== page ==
Health & Body

These Tips Will Help You Come Back From the Break Feeling Refreshed Rather Than Behind

Coming back from a break can be brutal. Your mind and body have been completely checked-out for the past week, and it feels impossible to be your previously energized self again.

Here are six things you can do to come back feeling refreshed and excited!

1. Drink A LOT of water.

This is the answer to everything, isn't it? Stay hydrated and you're sure to have a better day than you would have had otherwise.

2. Get a good night's rest.

Holidays are rarely synonymous with sleep, so make sure you make up for those restless nights by sleeping an appropriate amount the night before you go back to work. Believe us. It's SO worth it.

3. Plan out your day and get caught up on any important studio information.

Before you get back in the thick of things, make sure you're up to date on any and all parent e-mails, performance details, class announcements and schedule changes.

3. Eat healthy meals and snacks that day.

Take care of yourself so you can have the energy necessary to get through your long days.

4. Meditate.

Prep your mind for what's coming.

5. Warm up.

Prep your body for what's coming.

6. Remind yourself why you love to teach.

Make a list of all the things you love about teaching to pump you up for class.

Dance Teacher Awards

Who knew that a virtual awards ceremony could bring our community together in such a powerful way?

Last night, we celebrated the annual Dance Teacher Awards, held virtually for the first time. Though it was different from what we're used to, this new setting inspired us to get creative in celebrating our six extraordinary honorees. In fact, one of the most enlivening parts of the event was one that could only happen in a Zoom room: Watching as countless tributes, stories and congratulations poured in on the chat throughout the event. Seeing firsthand the impact our awardees have had on so many lives reminded us why we chose to honor them.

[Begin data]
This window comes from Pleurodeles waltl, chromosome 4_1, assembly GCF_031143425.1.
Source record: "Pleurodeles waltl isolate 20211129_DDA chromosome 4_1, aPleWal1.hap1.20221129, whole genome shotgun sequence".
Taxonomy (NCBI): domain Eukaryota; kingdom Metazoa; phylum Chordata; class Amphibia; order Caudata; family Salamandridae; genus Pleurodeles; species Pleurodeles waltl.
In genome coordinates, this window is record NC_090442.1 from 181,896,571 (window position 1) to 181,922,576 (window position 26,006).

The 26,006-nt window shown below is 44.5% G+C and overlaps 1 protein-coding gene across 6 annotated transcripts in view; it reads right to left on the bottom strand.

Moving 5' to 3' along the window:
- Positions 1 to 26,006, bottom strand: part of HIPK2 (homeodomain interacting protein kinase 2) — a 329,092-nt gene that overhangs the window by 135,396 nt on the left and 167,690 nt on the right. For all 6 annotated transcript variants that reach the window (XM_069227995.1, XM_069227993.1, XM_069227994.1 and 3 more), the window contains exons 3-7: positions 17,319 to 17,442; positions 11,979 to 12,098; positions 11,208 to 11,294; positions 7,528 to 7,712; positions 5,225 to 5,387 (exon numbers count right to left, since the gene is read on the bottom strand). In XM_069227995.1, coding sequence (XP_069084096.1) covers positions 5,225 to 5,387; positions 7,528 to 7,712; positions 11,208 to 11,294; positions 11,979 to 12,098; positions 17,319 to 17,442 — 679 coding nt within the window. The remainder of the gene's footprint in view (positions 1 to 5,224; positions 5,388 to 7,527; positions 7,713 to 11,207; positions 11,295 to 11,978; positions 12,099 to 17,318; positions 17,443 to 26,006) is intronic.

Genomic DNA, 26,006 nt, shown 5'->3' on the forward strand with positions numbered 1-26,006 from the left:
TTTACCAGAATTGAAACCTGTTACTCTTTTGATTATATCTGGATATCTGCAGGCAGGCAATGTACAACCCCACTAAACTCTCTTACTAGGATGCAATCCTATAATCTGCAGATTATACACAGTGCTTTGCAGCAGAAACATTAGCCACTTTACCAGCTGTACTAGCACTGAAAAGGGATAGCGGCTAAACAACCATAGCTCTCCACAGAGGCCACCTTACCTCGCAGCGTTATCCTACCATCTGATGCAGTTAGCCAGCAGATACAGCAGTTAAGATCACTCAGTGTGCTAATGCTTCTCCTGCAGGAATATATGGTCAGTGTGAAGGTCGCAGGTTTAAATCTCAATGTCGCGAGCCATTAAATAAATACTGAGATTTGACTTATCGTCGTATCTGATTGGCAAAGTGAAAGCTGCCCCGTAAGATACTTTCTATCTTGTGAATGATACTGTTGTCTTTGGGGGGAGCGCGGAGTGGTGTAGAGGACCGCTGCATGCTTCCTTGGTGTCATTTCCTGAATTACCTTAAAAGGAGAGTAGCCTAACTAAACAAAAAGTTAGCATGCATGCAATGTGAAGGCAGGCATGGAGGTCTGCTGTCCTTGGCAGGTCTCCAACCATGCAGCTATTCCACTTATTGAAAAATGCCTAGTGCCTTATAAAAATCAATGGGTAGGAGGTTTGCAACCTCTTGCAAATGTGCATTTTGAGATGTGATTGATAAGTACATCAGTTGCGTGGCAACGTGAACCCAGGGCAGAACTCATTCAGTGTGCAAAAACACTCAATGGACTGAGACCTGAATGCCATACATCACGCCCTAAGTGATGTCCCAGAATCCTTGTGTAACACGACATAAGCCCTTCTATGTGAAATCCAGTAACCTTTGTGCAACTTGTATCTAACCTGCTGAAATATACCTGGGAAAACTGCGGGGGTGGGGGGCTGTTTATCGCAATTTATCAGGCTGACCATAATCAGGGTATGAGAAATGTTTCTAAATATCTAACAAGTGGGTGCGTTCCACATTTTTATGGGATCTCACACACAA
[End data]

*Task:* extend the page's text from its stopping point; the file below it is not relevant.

If you missed the Awards (or just want to relive them), you're in luck—they are now available to watch on-demand. We rounded up some of the highlights:

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Rambert artistic director Benoit Swan Pouffer had input on the new Rambert Grades curriculum. Photo by Camilla Greenwell, Courtesy Rambert

British dance company and school Rambert has launched a new contemporary-dance training syllabus. Rambert Grades is intended to set a benchmark in contemporary-dance training, focused on three strands: performance, technique and creativity. Moving beyond the Graham and Cunningham techniques that form the basis of most modern-dance training in the UK, it includes contributions from current high-profile choreographers Hofesh Shechter, Alesandra Seutin and Rambert artistic director Benoit Swan Pouffer.

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For Parents
Getty Images

As studios in many areas begin to open up with safety protocols in place, dance students are, of course, itching to get back into class. But just because dancers can go back to in-person training doesn't mean all families are ready for their children to actually do so.

As a parent, it's understandable to feel caught between a rock (your dancer's will to attend in-person class) and a hard place (your concerns surrounding COVID-19). Yet no matter how many tears are shed or how much bargaining your dancer tries, the bottom line is that when it comes to issues of health and safety, you—the parent—have the final say.

Still, there may be ways to soften the blow, as well as best practices for setting or amending expectations. We asked Danielle Zar, a child and adolescent psychotherapist who specializes in parent education, to share some tips for this tricky situation.

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